In comments on the previous post, I entertained the possibility of writing a book -- but what would it be about? Equations kill sales (or so I hear), so after some thought I came up with the idea of something like a inverse Freakonomics: discussion of the many things that economists think are irrational behavior or cognitive biases, but actually make sense from an information transfer standpoint. Unfortunately I had only one example so far (money illusion), so on my flight home last night I tried to come up with another.
It turns out the endowment effect makes perfect sense if you are dealing with non-ideal information transfer.
In the case of non-ideal information transfer, you end up with a price that falls below the supply and demand curves. Let's take it to be the maximum entropy point (see e.g. here). This is illustrated in the graph labeled I below:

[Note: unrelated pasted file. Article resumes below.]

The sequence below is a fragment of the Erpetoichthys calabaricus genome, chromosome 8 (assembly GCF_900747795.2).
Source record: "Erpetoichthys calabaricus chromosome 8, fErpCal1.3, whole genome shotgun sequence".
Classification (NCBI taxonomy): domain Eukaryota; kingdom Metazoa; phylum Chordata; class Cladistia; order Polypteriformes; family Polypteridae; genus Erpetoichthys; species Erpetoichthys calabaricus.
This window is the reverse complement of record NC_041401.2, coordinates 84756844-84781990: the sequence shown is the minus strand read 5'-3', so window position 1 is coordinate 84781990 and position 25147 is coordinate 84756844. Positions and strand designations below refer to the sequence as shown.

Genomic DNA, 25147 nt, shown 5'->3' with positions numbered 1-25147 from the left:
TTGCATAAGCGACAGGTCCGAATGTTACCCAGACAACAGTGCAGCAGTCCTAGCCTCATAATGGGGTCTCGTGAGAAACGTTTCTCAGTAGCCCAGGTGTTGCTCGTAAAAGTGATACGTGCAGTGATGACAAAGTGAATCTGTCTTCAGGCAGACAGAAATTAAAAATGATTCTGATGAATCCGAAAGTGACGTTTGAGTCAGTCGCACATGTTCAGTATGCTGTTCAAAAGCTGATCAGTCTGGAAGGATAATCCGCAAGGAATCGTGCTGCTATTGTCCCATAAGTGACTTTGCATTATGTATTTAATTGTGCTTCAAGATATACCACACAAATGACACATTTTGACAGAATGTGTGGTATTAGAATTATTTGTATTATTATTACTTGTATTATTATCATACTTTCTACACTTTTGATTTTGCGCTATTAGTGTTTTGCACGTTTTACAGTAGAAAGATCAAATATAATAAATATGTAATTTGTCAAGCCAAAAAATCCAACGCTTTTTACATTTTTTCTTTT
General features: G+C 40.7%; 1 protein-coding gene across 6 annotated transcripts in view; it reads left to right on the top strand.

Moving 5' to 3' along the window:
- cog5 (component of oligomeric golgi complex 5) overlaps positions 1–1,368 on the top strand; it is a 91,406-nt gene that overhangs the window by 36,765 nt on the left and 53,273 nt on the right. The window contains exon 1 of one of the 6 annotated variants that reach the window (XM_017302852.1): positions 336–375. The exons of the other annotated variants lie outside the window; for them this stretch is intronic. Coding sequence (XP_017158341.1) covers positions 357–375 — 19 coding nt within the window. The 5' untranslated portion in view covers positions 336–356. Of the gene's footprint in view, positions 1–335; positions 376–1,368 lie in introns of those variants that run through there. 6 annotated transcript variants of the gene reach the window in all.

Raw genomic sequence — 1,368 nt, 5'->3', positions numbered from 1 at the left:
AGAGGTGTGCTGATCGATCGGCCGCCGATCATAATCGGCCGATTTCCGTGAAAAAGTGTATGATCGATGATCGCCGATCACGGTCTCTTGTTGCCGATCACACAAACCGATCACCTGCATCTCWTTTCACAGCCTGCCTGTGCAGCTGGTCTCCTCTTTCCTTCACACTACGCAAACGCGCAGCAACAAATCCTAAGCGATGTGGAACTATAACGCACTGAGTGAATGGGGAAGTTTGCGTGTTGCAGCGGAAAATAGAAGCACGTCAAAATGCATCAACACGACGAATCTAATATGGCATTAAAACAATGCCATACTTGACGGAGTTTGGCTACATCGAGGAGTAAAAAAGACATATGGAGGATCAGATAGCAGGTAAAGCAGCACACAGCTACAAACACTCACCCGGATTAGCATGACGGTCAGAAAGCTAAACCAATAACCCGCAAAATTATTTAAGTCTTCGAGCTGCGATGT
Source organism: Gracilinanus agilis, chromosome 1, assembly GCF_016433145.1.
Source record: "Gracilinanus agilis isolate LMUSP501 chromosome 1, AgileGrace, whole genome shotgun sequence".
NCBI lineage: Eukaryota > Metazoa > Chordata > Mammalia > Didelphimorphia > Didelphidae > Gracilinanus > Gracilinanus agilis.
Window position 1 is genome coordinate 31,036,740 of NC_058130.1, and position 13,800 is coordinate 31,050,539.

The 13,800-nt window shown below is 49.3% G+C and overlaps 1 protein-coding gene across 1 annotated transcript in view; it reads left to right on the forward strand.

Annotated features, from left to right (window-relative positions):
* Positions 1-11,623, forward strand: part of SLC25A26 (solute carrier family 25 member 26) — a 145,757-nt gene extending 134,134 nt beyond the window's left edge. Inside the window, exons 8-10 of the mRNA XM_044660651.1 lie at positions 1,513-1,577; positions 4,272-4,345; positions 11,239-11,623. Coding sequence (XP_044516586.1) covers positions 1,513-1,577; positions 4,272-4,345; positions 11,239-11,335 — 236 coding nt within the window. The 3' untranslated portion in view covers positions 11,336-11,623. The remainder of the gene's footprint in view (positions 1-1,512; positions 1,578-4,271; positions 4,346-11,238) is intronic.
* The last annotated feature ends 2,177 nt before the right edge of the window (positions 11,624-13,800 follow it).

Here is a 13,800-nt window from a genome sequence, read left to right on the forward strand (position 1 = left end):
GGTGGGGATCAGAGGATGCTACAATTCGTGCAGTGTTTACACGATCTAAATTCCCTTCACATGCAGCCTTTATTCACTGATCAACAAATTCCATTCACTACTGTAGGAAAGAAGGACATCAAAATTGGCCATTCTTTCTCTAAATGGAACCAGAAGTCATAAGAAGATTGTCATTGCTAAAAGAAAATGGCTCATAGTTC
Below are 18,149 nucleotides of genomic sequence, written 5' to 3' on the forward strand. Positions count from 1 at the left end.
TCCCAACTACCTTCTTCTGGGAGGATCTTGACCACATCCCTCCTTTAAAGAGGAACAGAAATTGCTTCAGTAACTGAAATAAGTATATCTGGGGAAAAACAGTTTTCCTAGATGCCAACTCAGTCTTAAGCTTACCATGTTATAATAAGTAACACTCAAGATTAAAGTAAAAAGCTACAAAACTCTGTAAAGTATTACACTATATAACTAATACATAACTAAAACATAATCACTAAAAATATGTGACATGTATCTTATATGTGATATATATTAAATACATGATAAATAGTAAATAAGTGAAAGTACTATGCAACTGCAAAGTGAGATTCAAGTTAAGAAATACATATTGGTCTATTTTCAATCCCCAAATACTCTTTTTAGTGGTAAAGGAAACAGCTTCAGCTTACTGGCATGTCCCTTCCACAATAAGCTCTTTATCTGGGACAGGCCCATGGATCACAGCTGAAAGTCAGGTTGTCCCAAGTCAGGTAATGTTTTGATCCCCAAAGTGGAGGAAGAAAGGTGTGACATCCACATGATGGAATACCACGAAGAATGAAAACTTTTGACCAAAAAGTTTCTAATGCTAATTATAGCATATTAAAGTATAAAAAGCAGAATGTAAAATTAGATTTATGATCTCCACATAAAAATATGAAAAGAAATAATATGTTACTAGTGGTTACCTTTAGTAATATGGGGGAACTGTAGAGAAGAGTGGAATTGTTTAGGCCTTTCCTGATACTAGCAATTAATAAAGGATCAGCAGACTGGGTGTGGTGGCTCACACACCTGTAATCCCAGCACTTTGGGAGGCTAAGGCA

|The endowment effect in non-ideal information transfer. The initial transaction at price p₁ (I) establishes a lower bound (II) so that a future price p₂ (III) is greater than p₁ (IV).|
So the initial sale price p₁ that you buy at creates a new bound for how non-ideal that transaction should be in graph II. You know that the price shouldn't fall below p₁, therefore your asking price might appear near the maximum entropy point in the new smaller space above the red line at p₂ as shown in graph III. It's below the equilibrium -- the intersection of the supply and demand curves -- and so could potentially be accepted. Therefore (IV), we find that the price you're willing to sell something is higher than the price at which you purchased it: p₂ > p₁.
Interestingly, this would lead to gradually more and more ideal information transfer as more and more market transactions took place (asking prices above the equilibrium wouldn't get accepted). Therefore maybe the endowment effect is not a problematic cognitive bias, but rather the reason for the existence of markets. If people were more willing to take bad deals (didn't have an endowment effect, less loss aversion), you could get a feedback that goes the other way leading to zero prices and broken markets.